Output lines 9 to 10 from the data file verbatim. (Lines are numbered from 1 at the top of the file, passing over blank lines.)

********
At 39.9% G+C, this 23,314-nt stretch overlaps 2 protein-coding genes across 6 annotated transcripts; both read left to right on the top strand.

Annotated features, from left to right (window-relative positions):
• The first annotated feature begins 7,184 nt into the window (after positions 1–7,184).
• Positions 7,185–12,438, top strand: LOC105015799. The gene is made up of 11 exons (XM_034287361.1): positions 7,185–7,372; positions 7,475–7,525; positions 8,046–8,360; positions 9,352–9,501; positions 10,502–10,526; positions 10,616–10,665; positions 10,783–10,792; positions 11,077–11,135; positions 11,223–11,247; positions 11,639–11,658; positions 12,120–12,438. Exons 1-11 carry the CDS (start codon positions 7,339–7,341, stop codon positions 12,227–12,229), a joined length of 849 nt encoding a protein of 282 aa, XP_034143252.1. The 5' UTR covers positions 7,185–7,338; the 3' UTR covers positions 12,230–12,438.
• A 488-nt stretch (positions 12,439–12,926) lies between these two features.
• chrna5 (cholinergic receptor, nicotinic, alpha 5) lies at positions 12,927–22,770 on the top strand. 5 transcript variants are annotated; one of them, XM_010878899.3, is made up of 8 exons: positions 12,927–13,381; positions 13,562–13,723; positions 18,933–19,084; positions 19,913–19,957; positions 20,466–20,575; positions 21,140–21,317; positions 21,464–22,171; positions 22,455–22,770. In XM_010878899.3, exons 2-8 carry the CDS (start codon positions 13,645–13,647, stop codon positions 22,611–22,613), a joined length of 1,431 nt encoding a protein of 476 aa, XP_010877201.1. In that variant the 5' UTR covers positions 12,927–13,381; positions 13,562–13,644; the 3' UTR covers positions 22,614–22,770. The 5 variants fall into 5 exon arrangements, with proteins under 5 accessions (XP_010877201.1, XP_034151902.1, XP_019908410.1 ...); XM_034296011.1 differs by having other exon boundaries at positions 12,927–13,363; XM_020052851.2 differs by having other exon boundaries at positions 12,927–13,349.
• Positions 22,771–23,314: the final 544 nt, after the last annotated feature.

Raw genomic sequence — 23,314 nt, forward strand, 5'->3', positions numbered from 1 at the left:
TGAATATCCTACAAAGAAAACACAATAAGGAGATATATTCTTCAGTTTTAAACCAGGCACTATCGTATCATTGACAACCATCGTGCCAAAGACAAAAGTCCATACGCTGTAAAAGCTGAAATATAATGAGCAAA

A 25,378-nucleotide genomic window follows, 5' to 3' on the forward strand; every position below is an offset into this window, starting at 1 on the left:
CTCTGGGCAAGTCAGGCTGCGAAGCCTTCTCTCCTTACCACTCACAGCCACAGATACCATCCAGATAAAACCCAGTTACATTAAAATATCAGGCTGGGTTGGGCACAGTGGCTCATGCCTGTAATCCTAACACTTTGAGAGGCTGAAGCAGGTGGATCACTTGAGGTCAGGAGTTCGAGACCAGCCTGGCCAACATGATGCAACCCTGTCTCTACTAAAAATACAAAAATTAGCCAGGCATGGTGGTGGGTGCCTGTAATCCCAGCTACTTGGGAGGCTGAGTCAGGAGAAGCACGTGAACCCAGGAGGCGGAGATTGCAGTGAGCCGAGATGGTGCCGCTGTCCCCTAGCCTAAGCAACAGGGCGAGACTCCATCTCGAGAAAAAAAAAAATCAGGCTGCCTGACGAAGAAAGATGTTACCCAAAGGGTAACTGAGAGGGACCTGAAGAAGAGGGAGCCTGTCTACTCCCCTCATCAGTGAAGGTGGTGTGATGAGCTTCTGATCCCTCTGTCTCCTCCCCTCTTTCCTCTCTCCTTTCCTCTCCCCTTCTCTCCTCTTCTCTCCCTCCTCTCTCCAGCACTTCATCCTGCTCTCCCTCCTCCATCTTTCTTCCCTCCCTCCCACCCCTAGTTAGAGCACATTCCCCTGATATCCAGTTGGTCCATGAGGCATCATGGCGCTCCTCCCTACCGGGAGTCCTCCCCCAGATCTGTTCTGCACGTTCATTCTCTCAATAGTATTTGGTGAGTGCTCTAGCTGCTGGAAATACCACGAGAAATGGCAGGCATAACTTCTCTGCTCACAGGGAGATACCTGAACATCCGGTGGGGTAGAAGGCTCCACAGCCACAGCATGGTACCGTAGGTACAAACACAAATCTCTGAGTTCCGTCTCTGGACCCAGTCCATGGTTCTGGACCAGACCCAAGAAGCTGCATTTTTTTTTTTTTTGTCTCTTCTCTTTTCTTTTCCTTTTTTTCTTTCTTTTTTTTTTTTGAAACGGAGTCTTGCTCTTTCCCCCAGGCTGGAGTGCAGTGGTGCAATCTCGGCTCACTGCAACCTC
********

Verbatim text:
TGAATATCCTACAAAGAAAACACAATAAGGAGATATATTCTTCAGTTTTAAACCAGGCACTATCGTATCATTGACAACCATCGTGCCAAAGACAAAAGTCCATACGCTGTAAAAGCTGAAATATAATGAGCAAA

A 25,378-nucleotide genomic window follows, 5' to 3' on the forward strand; every position below is an offset into this window, starting at 1 on the left: